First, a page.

Can profitability be a push factor in a law firm?

Establishing push factors based on technology leading to profitability can be challenging in law firms — particularly those that primarily operate through an uncapped billable hour model. In this situation, time spent has a direct correlation to profit. If technology makes people more efficient, lawyers will record less time.

In uncapped billable hour models, time spent correlates with profit

At this point, you might be wondering whether efficiencies might allow you to re-deploy lawyers onto other work. But law firms do not regularly turn work away because they are too busy — lawyers just have to manage a larger workload. Hiring more lawyers might also be an alternative here.

However, when clients start challenging fees, the correlation between time spent and profit is disrupted. After a certain point, clients stop paying and time spent is no longer equal to profit.

The traditional billable hour model is disrupted by fee caps or challenges to fees

In fact, time spent after the cap is exceeded equates to money directly lost. So any efficiencies here are welcome and can be translated into an actual increase in profitability. This will vary across different partners, practice groups and regions in law firms. Any practice areas that are under this kind of fee pressure are a complete goldmine for anybody looking to introduce legal technology in a law firm, because they can establish convincing push factors.

Preventing fee cap excess and/or fee challenges is a great way to show the value of technology

This is not intended to be an intricate examination of tech v. law firm business models (e.g. I haven’t even talked about alternative fee arrangements). But hopefully this brief discussion illustrates that establishing a push factor in the form of a direct and measurable business outcome will increase your chances of adoption of new technology. Those working in legal technology would be wise to research the areas where things like price pressure could generate push factors.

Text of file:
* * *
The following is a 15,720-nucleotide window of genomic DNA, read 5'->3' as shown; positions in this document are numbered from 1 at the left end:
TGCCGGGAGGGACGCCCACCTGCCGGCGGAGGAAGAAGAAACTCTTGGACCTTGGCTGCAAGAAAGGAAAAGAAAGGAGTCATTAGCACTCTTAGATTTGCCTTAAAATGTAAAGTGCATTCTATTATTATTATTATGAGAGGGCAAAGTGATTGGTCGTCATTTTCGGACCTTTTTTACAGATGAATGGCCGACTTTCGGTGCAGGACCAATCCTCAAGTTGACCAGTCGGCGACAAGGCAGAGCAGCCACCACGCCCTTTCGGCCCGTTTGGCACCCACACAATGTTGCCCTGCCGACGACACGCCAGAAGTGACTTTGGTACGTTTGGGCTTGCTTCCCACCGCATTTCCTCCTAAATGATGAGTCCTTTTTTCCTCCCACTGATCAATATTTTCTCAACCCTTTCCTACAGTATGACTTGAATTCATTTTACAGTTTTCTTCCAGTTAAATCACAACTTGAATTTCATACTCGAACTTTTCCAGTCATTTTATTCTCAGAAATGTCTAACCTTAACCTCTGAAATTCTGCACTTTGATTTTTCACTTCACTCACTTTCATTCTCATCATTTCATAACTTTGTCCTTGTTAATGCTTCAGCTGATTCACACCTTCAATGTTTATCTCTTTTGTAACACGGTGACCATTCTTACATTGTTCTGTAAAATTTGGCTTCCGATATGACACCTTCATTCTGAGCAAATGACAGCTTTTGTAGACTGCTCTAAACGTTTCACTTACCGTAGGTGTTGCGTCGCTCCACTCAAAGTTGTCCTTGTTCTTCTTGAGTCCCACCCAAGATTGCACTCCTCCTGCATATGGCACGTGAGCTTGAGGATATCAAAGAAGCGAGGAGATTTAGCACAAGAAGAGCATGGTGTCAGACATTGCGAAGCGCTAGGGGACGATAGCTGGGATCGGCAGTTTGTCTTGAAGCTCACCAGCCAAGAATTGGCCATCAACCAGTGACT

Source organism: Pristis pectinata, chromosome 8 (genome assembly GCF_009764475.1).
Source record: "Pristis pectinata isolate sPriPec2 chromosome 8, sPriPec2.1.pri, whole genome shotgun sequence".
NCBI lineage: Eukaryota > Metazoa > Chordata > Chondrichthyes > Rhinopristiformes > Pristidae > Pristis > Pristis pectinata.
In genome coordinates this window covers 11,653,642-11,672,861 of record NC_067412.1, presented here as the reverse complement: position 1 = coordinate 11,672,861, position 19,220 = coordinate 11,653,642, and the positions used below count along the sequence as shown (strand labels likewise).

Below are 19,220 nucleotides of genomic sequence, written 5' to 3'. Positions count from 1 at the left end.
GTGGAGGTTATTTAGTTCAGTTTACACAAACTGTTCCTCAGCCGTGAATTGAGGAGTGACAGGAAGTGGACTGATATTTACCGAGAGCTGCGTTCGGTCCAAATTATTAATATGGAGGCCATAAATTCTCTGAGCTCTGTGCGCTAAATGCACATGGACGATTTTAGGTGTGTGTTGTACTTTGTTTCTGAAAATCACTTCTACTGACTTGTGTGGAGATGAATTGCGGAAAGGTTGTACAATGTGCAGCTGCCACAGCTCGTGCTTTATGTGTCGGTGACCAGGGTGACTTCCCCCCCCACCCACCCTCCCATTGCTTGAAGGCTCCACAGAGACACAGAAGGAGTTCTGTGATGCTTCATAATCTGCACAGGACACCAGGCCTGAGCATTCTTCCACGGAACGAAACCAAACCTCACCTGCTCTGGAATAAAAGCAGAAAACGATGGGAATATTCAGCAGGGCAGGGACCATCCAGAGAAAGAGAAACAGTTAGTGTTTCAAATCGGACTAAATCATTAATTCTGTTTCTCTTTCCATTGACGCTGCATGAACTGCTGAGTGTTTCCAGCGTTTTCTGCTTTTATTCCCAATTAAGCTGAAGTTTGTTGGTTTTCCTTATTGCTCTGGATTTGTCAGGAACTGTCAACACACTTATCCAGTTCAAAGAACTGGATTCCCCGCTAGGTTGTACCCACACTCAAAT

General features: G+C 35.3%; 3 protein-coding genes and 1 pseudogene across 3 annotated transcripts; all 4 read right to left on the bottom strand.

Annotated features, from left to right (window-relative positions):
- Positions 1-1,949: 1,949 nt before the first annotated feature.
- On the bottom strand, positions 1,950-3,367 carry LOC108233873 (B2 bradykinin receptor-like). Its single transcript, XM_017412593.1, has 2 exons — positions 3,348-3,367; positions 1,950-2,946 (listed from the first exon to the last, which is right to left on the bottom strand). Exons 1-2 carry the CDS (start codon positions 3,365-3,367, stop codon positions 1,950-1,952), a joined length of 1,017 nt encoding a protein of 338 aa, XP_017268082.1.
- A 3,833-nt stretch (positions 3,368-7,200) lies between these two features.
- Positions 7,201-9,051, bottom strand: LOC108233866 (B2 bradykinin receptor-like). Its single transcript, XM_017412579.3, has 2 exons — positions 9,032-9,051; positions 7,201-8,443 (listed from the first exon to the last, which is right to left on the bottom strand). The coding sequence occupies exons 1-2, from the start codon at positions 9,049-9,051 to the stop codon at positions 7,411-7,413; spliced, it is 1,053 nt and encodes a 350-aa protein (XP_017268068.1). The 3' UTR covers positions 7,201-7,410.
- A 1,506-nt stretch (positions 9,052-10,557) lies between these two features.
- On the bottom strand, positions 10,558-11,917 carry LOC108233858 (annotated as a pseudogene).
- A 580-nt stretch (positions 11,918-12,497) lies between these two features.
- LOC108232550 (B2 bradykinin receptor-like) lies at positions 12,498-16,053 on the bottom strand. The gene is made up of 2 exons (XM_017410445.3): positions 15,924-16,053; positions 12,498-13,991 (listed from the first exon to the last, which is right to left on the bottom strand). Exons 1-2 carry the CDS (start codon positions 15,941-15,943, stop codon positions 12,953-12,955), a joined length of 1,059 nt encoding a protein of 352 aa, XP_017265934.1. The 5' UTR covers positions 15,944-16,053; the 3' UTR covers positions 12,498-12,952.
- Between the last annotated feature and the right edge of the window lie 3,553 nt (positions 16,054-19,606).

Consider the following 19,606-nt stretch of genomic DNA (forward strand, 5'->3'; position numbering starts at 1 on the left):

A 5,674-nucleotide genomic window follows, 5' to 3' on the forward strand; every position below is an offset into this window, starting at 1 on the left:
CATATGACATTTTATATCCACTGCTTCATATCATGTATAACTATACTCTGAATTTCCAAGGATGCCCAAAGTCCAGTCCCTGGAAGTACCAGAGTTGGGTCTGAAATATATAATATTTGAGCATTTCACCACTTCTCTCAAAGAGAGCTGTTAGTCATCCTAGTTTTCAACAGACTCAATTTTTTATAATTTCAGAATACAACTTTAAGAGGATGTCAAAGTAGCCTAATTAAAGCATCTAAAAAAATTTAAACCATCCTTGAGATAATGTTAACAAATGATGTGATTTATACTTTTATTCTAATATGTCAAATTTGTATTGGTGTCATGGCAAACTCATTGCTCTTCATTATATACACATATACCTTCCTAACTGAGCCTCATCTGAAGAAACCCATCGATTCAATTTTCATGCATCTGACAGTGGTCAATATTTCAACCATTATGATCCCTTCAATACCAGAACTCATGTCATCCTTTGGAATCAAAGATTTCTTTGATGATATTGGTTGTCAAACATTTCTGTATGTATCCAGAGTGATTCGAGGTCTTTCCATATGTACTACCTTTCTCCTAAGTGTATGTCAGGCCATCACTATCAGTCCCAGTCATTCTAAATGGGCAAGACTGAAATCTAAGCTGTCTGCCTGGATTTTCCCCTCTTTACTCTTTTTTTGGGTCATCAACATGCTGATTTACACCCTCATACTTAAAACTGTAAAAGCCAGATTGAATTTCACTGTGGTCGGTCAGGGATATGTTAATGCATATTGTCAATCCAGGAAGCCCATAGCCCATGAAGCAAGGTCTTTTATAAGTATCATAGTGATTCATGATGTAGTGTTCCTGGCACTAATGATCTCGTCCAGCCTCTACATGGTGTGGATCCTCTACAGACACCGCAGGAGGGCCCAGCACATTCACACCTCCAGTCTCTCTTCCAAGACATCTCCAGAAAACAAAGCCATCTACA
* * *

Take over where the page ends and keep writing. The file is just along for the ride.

Push and pull: cashing in on the perfect cocktail

You do not necessarily have to have both push and pull factors to ensure adoption of legal technology. Strong pull factors without push factors (and vice-versa) can be enough. But do not fall into the trap of thinking things will happen accidentally, and that this is a pure technology problem.

Some final thoughts…

  • Getting legal tech adoption does not usually happen by accident. There may be occasions where you show a tool to somebody, they start using it and you can sit back and relax. You need to work hard to tell people why they should care.
  • This is not a technology problem. It requires you to articulate the benefits of a solution at a business level and a personal level. You can only do this if you know your users inside out, and are clear on what success looks like. In fact, there are so many reasons you should be doing this quite apart from adoption anyway.
  • The push/pull framework is a tool you can use to maximise your chances of getting a new tool adopted (or any change, even if it does not involve technology). If you cannot identify strong push/pull factors, treat this as a major red flag to proceeding with the proposed project.
  • Don’t judge lawyers as being backwards for not jumping at all new tech thrown at them. The question, “why should I care” is a valid one you need to deal with if you are to deliver value.



Jack Shepherd

Ex biglaw insolvency lawyer and innovation. Now legal practice lead at iManage. Interested in human side of legal tech and actually getting things used.